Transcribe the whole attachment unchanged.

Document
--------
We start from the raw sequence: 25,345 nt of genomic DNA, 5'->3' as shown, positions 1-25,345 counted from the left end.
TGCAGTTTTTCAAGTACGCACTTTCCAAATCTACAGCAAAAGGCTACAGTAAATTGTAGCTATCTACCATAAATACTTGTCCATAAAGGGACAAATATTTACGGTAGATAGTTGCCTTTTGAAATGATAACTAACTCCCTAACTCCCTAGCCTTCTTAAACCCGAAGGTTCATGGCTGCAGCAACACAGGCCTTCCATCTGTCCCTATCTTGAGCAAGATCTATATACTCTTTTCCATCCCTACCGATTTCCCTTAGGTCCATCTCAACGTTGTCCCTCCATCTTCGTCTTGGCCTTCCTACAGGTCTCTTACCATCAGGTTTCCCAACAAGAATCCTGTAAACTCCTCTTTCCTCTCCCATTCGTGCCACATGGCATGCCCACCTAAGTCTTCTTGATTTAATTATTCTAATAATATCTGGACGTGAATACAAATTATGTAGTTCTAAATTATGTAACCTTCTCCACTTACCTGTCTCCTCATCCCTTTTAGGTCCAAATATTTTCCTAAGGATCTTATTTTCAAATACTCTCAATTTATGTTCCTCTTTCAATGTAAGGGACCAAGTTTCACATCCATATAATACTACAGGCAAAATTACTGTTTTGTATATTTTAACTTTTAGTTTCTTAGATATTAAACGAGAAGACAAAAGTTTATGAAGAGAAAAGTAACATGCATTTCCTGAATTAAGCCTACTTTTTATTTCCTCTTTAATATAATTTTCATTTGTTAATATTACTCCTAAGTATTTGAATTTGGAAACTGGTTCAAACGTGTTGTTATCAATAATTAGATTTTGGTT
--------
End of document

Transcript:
We start from the raw sequence: 25,345 nt of genomic DNA, 5'->3' as shown, positions 1-25,345 counted from the left end.
TGCAGTTTTTCAAGTACGCACTTTCCAAATCTACAGCAAAAGGCTACAGTAAATTGTAGCTATCTACCATAAATACTTGTCCATAAAGGGACAAATATTTACGGTAGATAGTTGCCTTTTGAAATGATAACTAACTCCCTAACTCCCTAGCCTTCTTAAACCCGAAGGTTCATGGCTGCAGCAACACAGGCCTTCCATCTGTCCCTATCTTGAGCAAGATCTATATACTCTTTTCCATCCCTACCGATTTCCCTTAGGTCCATCTCAACGTTGTCCCTCCATCTTCGTCTTGGCCTTCCTACAGGTCTCTTACCATCAGGTTTCCCAACAAGAATCCTGTAAACTCCTCTTTCCTCTCCCATTCGTGCCACATGGCATGCCCACCTAAGTCTTCTTGATTTAATTATTCTAATAATATCTGGACGTGAATACAAATTATGTAGTTCTAAATTATGTAACCTTCTCCACTTACCTGTCTCCTCATCCCTTTTAGGTCCAAATATTTTCCTAAGGATCTTATTTTCAAATACTCTCAATTTATGTTCCTCTTTCAATGTAAGGGACCAAGTTTCACATCCATATAATACTACAGGCAAAATTACTGTTTTGTATATTTTAACTTTTAGTTTCTTAGATATTAAACGAGAAGACAAAAGTTTATGAAGAGAAAAGTAACATGCATTTCCTGAATTAAGCCTACTTTTTATTTCCTCTTTAATATAATTTTCATTTGTTAATATTACTCCTAAGTATTTGAATTTGGAAACTGGTTCAAACGTGTTGTTATCAATAATTAGATTTTGGTT